March 11, 2010
Whiskered Screech-Owl
Whiskered Screech-Owl
The evolutionary changes avian forms undergo to adapt to a survivable environmental niche are infinitely myriad, diverse, and fascinating.

We are in Harshaw Canyon east of Patagonia, Arizona in pine/oak woodland, just above 5000 feet.  Harshaw Creek runs bright in the illumination of the waxing moon, almost full.  The owl flits over, just inches above our heads, and lands, perhaps twenty feet high, on an exposed snag in stunted oak and begins to call the staccato, “Morse Code” vocalization so familiar and familiarly known as its territorial or advertisement song.  It is a Whiskered Screech-Owl, but neither the sighting nor its song is as fascinating as this fact—we were first alerted to the owl’s presence by the sound of its flight.

Conventional wisdom amongst casual birders, and non-birders who delight in spooky things in the night, says that all owls fly silently to avoid flushing potential prey.  This byte of conventional wisdom, however, is partially false.  The unconventional truth is that some of our nineteen North American owl species are mostly insectivorous, and last time I checked insects did not have ears.  The small specialty owls of southeastern Arizona, Whiskered Screech, Elf, and Flammulated, insectivores all, do not have silent flight.  But Western Screech-Owls, which slightly overlap the Whiskereds altitudinally and are so closely related to them that ornithologists think they evolved from the same common ancestor, do fly silently.  Therein lies the fascination of evolution.

Our owls with silent flight, primarily the larger and deeply nocturnal species (such as Barn, Great Horned, and Great Gray) which prey on rodents, birds, and larger mammals, have special feathering which allows their wings to slip through the air with less wind resistance than conventional bird wings, muffling the sound of their approach.  The advantages are that prey does not hear them coming nor does wingsound interfere with their own fine tuned sense of hearing which allows them to aurally locate moving prey in the dark.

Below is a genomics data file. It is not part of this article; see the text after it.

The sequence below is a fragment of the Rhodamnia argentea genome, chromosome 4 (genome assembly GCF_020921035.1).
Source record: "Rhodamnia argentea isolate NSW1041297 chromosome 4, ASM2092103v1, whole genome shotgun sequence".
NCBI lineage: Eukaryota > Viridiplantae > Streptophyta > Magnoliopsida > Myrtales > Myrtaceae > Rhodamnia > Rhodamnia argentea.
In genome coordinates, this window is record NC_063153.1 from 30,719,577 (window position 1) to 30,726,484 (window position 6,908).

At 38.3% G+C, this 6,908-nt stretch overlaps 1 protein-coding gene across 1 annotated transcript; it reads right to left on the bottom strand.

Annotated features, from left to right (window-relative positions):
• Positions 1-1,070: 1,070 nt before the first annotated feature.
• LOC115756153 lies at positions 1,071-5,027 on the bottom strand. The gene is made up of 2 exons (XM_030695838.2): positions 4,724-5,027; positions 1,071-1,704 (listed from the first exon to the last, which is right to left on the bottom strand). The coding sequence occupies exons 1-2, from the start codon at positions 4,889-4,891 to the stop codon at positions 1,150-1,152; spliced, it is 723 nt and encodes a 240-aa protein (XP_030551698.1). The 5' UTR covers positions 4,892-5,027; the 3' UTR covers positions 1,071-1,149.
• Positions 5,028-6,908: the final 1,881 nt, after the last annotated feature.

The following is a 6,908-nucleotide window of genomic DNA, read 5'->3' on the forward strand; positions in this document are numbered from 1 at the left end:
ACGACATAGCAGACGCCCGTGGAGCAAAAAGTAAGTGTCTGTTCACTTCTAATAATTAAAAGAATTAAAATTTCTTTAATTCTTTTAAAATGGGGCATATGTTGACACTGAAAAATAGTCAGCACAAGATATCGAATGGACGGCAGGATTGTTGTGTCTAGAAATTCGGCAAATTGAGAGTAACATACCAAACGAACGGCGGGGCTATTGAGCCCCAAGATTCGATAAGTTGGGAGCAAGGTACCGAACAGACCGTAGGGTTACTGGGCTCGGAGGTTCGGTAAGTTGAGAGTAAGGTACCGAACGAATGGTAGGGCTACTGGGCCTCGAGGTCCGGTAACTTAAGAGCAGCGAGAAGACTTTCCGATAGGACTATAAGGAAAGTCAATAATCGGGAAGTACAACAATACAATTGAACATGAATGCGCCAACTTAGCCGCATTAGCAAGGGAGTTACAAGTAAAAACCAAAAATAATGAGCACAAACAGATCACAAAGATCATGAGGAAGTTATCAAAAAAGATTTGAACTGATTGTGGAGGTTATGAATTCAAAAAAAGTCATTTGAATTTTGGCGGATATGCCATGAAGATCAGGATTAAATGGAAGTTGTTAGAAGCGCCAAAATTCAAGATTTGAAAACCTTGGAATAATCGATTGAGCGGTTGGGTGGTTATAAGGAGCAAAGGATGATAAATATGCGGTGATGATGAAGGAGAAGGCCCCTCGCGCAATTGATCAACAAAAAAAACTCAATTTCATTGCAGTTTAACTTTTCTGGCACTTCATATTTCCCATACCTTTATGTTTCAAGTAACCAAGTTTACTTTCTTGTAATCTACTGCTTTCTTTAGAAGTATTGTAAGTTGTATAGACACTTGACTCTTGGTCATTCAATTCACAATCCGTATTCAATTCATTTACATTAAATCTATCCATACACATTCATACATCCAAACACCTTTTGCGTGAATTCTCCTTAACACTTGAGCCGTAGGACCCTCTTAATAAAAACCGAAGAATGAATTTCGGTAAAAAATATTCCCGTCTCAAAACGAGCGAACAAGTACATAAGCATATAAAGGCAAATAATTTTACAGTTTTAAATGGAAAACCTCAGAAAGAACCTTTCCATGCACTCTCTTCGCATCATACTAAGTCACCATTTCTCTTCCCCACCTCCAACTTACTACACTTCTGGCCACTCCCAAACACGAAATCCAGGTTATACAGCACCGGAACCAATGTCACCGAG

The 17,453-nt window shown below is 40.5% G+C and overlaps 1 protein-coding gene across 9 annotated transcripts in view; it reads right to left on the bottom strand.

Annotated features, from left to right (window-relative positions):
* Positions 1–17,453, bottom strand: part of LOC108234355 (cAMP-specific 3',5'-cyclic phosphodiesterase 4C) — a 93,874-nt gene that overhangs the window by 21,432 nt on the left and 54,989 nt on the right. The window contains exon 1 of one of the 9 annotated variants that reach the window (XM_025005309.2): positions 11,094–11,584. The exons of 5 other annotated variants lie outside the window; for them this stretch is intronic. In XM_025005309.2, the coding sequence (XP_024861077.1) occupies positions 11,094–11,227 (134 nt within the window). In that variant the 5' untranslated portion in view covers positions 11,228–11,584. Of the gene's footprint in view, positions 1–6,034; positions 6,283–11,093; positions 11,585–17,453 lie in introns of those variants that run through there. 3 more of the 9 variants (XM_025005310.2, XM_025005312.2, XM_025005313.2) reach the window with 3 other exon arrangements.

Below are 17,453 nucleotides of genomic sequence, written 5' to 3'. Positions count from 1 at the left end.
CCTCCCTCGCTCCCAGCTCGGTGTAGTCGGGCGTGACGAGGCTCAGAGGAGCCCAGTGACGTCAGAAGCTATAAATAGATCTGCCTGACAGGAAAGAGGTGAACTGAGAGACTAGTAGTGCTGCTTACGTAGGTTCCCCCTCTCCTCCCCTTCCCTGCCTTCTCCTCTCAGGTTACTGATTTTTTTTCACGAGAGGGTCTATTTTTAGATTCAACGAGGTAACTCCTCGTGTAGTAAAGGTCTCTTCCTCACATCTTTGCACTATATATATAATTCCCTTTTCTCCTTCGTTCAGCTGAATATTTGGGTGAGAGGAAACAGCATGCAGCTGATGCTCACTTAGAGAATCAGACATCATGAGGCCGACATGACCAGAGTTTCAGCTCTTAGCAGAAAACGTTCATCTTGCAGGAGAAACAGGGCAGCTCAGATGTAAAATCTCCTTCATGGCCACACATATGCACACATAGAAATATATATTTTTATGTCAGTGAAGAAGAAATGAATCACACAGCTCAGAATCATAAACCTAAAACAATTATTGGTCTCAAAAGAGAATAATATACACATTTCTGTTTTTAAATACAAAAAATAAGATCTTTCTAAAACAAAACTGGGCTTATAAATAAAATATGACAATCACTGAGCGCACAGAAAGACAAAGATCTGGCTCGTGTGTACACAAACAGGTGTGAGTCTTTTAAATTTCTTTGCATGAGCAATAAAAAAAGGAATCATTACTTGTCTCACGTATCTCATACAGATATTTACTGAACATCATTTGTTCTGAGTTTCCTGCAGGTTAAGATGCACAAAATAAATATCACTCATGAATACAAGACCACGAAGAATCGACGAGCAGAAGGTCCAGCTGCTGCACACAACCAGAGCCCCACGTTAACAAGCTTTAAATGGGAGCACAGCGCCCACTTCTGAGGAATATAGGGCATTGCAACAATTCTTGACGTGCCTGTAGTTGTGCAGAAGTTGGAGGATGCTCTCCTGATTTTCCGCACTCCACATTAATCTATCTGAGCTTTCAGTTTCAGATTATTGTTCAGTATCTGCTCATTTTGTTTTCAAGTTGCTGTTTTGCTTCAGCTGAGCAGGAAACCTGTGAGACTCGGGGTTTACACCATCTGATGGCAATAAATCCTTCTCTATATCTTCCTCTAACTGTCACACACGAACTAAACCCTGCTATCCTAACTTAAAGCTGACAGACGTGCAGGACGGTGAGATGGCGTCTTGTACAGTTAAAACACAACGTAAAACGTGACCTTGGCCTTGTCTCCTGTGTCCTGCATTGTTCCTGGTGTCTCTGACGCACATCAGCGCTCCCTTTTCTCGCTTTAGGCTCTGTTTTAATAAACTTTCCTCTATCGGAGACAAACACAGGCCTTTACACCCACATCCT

This wing feathering adaptation is variously referred to as serrated, fringed, or tattered.  The leading edge of the Western Screech-Owl wing, seen in close detail, resembles the cutting edge of a saw.  At their trailing edge these feathers thin out and appear shredded.  Western Screech-Owls then, as you might expect, are not insectivores, but feed primarily on small rodents.

The Elfs and Flammies, hardly larger than our sparrows, migrate south in winter, apparently because the mountain canyons of southeast Arizona cannot support enough insect biomass to fuel their cold weather survival.  Whiskereds, however, are sedentary, moving, if at all, only short distances downslope in winter.

It is February in Harshaw Canyon, and it will be below freezing by tomorrow morning’s first light.  We have on stocking caps and thermal long underwear, fingers already gone numb working searchbeam and camera.  The Whiskered Screech-Owl currently serenading us from the oak snag is somewhat larger than the migratory Elfs and Flams, but smaller than the non-migratory Western Screech-Owls.  It would seem much too cold for insects here, so how and why do Whiskereds survive the winter in this habitat niche?

My next column will attempt to answer these questions and spotlight two physical adaptations which have evolved to make Whiskereds mostly insectivores with no need for the special wing development the silent flyers have.